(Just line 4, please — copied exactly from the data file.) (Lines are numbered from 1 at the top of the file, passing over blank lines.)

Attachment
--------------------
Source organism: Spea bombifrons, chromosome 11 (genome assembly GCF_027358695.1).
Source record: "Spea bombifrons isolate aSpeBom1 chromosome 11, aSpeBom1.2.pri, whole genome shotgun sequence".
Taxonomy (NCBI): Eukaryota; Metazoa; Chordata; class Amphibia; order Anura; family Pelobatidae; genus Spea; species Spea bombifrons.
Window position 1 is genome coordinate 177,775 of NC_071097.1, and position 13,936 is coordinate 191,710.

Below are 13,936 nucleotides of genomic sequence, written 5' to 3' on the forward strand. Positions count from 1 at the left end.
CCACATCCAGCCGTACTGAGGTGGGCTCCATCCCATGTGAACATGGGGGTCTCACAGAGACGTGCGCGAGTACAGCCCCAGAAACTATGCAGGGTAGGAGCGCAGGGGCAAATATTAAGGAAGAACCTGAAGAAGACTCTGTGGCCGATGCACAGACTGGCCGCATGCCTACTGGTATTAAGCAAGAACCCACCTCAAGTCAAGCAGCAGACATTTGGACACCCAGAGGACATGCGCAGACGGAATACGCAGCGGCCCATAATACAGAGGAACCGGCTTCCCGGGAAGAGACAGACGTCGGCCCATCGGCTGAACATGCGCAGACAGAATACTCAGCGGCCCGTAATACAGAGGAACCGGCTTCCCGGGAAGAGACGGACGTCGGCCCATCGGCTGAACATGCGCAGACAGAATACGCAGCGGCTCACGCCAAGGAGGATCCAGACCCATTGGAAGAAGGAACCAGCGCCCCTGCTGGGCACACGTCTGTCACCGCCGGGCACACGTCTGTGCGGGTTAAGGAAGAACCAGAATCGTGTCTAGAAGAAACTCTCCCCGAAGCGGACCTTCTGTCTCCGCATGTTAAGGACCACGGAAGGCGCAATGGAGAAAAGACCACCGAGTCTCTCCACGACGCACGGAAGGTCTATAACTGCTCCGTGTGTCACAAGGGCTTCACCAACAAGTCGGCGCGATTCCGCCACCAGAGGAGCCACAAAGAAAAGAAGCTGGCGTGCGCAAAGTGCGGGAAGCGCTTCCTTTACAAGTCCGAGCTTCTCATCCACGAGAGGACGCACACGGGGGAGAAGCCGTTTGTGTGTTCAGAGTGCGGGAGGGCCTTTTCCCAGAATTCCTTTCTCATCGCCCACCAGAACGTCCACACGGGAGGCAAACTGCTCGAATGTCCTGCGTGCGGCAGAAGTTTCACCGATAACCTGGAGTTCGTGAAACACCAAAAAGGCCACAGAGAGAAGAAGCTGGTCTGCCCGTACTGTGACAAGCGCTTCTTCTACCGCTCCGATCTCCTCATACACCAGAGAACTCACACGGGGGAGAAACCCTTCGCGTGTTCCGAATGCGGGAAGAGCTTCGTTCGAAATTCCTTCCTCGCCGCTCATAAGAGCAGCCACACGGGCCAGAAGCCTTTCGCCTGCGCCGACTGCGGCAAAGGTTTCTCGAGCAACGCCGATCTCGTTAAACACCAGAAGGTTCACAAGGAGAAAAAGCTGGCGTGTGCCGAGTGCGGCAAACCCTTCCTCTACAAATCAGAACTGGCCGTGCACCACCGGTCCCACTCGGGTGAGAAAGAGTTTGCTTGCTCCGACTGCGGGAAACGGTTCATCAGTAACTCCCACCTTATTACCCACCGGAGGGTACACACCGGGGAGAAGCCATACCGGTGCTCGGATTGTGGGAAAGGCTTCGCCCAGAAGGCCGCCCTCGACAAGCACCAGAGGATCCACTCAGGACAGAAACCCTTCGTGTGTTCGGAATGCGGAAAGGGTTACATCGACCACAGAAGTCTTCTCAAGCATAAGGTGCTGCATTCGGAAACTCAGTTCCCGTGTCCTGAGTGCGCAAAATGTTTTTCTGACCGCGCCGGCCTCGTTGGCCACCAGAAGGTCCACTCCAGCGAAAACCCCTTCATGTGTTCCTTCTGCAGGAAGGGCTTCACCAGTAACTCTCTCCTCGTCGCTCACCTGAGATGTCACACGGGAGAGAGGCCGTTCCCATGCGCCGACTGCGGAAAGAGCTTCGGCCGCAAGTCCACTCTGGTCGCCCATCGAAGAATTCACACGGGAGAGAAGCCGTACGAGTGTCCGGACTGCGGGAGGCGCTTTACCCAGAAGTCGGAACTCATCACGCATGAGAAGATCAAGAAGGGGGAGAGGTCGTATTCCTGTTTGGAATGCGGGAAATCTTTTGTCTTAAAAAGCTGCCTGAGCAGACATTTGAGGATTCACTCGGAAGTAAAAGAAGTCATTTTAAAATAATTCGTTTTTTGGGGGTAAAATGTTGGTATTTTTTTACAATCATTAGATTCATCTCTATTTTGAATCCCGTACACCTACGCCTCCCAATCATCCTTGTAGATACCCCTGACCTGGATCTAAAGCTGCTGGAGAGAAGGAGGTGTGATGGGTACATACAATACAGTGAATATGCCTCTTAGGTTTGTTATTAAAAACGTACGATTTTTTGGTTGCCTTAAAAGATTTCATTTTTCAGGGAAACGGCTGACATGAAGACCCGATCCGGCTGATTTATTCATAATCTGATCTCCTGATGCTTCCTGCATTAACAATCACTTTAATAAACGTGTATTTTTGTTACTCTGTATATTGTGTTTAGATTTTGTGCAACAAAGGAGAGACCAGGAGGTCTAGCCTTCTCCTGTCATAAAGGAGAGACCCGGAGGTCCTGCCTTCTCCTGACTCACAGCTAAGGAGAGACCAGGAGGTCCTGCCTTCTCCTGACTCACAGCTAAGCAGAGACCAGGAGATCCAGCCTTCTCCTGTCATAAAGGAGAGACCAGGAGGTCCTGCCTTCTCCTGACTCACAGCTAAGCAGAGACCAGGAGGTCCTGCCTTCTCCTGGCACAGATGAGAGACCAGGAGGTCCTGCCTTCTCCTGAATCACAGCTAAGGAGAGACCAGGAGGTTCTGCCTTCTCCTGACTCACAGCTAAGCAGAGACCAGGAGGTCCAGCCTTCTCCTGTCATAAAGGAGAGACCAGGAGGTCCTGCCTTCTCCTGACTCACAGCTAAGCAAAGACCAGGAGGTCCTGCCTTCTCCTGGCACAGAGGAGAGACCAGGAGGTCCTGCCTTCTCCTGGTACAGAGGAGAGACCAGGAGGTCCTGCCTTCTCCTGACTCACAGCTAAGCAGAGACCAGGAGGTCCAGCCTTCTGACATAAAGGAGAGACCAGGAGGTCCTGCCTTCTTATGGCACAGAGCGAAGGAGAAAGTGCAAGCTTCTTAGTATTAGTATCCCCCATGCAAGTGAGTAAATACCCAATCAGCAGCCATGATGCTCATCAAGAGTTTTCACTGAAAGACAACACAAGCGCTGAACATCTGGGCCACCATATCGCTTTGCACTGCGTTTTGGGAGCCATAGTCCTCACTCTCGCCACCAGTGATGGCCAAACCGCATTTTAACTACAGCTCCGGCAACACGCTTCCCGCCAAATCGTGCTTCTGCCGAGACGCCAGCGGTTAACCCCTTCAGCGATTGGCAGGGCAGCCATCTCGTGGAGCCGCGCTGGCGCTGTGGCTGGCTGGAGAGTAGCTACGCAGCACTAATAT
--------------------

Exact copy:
Window position 1 is genome coordinate 177,775 of NC_071097.1, and position 13,936 is coordinate 191,710.